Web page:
Mo’ Power, Mo’ Problems? Japan’s Chip Revolution IsReversing Power Demand Picture

May 27, 2024|Power Supply / Semiconductors

As Japanese energy planners sit down this spring to update the nation’s strategy, there’s one key assumption they need to rethink entirely. The sixth iteration of the Basic Energy Plan, ratified in October 2021, forecasted that electricity demand would fall 10% this decade thanks to greater efficiency and more conservation. Few would argue that today.

In the last two years, an ambitious state push to revive semiconductor manufacturing in Japan has yielded fruit. The world’s biggest chip maker, Taiwan’s TSMC, opened its first fabrication plant in Japan in late February. As if by coincidence, after 24 straight months without electricity demand growth, March 2024 saw national power consumption tick up. And again, in April.

Within three years, at least two more major semiconductor fabs will open in Japan. Many more facilities that produce components, materials, and equipment for the chip plants are also in the works. That, and the rapid rise of generative AI usage, as well as Japan’s courting of global data centers, could see power demand for the digital sector alone jump by a factor of 10 in a matter of a decade, according to early estimates.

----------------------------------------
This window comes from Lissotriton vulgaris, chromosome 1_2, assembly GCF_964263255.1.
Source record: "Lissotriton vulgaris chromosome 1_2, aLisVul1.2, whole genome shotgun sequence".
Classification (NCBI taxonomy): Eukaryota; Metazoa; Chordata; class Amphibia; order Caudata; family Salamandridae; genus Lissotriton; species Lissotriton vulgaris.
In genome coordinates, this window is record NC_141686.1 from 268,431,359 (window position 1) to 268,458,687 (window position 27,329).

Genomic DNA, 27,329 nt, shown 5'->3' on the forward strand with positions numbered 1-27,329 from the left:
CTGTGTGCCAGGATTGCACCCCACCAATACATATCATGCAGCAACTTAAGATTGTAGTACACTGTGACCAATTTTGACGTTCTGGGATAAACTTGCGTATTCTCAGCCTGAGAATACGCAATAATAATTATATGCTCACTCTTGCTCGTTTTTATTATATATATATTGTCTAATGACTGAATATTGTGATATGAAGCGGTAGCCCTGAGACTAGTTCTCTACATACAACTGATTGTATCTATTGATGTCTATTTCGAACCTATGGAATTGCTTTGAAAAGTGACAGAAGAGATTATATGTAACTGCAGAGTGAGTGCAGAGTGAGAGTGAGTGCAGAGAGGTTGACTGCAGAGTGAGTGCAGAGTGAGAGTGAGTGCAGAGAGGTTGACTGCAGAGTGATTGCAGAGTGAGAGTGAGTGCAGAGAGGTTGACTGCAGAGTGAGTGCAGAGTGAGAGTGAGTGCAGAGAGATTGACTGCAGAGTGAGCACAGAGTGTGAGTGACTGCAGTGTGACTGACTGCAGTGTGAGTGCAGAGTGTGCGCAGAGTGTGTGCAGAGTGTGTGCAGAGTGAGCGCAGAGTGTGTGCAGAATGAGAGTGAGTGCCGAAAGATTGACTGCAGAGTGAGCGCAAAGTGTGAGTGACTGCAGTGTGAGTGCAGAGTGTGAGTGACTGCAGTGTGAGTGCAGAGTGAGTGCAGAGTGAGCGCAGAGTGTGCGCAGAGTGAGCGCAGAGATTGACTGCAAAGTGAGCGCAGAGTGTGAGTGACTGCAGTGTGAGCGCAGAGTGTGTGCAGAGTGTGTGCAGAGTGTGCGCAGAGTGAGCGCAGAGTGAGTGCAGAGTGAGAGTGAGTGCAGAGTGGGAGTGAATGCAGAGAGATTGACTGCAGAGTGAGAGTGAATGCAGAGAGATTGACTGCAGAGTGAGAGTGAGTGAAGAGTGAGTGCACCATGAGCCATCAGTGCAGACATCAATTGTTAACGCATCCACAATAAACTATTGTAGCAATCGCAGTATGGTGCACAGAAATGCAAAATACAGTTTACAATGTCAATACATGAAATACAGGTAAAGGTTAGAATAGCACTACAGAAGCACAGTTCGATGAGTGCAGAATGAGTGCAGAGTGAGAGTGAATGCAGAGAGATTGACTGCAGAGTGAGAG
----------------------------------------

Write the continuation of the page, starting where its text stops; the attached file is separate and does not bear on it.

While Prime Minister Kishida’s government has fully backed the semiconductor and AI push, there’s been much less effort to grasp how this will impact the electricity system. Japan’s success at attracting chipmakers and data centers may even have come as a slight surprise. Today, officials are furiously updating their industrial and energy roadmaps. Without a quick reaction, the next surprise could be energy shortages.

The full deep-dive analysis texts are available in the Japan NRG Weekly report. You need to be a member to access the reports. Please see the Subscription page for details or email

Already a member? Please use your login details to access the Japan NRG Archive.